Auxiliary Power Units and You!

If you look closely at commercial aircraft, you might notice something that looks a bit like an extra engine. Consider the CRJ-900 for example. It clearly has only two engines, but take a look at the tail. It has an additional jetpipe which surely resembles a third engine.

Learn all about how the APU provides redundancy in my guest article at

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About the author
Pat Flannigan is a professional pilot and aviation blogger. He has been flying for fifteen years and is currently working as an airline pilot in the United States.

3 Replies to Auxiliary Power Units and You!

  1. Jeffrey Synk says:

    Nice article Patrick.

    Here is little more info on the APU for the CRJ:

    1. Its Primary purpose is electrical and its secondary purpose is air conditioning, though if it’s hot out you would think that its primary purpose in air conditioning.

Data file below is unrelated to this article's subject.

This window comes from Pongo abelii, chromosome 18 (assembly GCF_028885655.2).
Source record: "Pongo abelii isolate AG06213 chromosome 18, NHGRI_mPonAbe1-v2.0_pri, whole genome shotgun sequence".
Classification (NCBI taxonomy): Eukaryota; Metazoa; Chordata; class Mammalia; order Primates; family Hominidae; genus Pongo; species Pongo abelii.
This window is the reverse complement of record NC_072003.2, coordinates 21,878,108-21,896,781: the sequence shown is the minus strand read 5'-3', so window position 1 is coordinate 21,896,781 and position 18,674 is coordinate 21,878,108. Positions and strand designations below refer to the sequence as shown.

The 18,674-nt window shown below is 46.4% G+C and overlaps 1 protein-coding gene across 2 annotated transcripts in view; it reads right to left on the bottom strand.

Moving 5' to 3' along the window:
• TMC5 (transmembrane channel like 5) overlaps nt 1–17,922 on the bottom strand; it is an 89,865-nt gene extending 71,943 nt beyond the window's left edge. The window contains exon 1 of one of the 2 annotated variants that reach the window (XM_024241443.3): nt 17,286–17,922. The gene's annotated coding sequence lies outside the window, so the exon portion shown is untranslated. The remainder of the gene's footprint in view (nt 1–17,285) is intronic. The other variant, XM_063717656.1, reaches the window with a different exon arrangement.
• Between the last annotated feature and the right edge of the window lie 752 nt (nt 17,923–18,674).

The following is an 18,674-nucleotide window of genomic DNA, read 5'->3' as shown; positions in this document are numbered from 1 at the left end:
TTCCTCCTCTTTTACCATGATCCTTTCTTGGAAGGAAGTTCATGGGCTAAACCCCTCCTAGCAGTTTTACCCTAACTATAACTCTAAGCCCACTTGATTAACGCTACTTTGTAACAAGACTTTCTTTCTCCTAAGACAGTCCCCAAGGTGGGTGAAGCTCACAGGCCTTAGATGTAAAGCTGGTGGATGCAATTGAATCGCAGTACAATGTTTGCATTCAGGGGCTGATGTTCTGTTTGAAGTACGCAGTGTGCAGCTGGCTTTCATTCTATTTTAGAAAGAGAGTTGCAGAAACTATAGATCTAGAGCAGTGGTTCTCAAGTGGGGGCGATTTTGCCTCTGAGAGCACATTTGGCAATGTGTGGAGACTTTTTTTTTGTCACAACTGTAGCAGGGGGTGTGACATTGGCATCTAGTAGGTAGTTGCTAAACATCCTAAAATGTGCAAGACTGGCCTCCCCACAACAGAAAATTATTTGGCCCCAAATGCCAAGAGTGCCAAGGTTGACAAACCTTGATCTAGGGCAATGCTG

2. During approaches, when there is icing, you have to start and use the CRJ200’s APU since the engines are not strong enough to both provide thrust and bleed air for anti-ice and de-icing purposes.

    3. In the CRJ200, the crew has to transfer the bleeds from the engine to the APU. The CRJ700 and CRJ900 does it automatically

    4. The overall operating characteristics of the APU on the CRJ700 and CRJ900 are far superior to the APU on the CRJ200.

    Thanks for the post!


    Jeffrey Synk

    • Thanks for the added info Jeffrey. You’re kidding, the 700 and 900 automatically transfer the bleeds!? I swear those four switchlights are the most confusing buttons on the 200.

  2. Thinh Bui says:

    The CRJ900 APU mount on the tail so it gives clearance and reduce cabin noise. You’ll need to turn on bleed air switch in the center of overhead panel to run air conditioning.

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